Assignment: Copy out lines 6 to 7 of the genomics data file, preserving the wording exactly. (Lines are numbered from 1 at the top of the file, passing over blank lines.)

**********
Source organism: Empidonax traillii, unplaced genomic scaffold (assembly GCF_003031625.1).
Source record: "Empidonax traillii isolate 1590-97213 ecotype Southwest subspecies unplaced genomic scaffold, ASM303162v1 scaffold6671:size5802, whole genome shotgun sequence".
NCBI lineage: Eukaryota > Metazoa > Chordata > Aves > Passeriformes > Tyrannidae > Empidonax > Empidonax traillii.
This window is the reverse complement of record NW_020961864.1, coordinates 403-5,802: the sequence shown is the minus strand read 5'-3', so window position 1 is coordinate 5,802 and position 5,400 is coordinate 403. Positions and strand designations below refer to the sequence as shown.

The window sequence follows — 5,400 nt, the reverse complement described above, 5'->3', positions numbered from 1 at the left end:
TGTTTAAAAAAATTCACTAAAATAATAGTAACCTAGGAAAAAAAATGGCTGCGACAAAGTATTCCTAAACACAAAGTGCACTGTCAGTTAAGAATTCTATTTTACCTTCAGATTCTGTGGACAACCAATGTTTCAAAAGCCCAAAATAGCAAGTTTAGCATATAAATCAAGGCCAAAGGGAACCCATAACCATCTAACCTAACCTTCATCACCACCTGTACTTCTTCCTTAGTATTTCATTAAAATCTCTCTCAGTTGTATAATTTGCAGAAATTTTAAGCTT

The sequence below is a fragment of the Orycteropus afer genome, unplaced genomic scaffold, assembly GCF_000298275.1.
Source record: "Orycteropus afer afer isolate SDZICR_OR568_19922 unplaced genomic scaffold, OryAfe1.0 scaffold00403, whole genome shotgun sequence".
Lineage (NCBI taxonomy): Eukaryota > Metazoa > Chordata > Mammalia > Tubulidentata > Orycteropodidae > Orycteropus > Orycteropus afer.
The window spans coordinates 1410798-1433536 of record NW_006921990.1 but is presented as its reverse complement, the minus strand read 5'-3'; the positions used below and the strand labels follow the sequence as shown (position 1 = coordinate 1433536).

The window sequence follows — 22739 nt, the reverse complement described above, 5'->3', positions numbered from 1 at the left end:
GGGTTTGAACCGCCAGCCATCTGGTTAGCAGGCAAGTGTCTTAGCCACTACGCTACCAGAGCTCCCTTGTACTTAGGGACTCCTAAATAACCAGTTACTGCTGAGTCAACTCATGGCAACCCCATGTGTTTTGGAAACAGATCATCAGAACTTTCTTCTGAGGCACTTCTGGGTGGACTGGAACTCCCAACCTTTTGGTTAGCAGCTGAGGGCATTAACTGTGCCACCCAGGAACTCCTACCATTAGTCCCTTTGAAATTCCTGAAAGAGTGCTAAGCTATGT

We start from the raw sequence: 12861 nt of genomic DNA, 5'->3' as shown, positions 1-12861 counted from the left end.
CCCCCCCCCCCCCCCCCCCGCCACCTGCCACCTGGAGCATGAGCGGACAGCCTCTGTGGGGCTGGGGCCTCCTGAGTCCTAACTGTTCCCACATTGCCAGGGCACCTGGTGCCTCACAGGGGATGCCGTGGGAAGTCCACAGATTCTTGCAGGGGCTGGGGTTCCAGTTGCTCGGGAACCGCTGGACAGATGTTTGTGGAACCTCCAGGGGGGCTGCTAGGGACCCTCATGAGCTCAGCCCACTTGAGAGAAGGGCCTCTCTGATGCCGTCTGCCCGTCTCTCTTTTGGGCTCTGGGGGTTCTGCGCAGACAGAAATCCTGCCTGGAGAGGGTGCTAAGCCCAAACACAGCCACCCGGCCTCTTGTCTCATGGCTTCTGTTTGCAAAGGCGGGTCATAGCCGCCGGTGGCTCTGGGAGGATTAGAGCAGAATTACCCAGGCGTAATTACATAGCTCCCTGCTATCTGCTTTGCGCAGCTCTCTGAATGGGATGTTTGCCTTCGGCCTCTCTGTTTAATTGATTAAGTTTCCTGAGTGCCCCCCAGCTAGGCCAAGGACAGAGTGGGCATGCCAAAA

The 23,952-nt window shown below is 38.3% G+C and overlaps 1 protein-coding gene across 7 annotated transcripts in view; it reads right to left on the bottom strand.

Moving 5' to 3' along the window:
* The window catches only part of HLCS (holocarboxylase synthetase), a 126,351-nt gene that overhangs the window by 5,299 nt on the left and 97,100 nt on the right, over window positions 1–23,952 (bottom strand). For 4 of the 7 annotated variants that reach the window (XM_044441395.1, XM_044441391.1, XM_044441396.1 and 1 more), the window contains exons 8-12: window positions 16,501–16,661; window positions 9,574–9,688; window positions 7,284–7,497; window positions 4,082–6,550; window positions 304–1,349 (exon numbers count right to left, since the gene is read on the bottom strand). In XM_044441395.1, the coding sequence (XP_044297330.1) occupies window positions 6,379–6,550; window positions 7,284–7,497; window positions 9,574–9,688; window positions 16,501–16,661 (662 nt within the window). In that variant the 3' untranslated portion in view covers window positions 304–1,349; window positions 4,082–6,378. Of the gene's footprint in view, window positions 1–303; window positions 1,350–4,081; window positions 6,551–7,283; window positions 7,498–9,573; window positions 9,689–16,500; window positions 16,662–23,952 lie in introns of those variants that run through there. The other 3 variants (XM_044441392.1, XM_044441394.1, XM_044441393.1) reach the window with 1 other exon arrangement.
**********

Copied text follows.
TGTTTAAAAAAATTCACTAAAATAATAGTAACCTAGGAAAAAAAATGGCTGCGACAAAGTATTCCTAAACACAAAGTGCACTGTCAGTTAAGAATTCTATTTTACCTTCAGATTCTGTGGACAACCAATGTTTCAAAAGCCCAAAATAGCAAGTTTAGCATATAAATCAAGGCCAAAGGGAACCCATAACCATCTAACCTAACCTTCATCACCACCTGTACTTCTTCCTTAGTATTTCATTAAAATCTCTCTCAGTTGTATAATTTGCAGAAATTTTAAGCTT

The sequence below is a fragment of the Orycteropus afer genome, unplaced genomic scaffold, assembly GCF_000298275.1.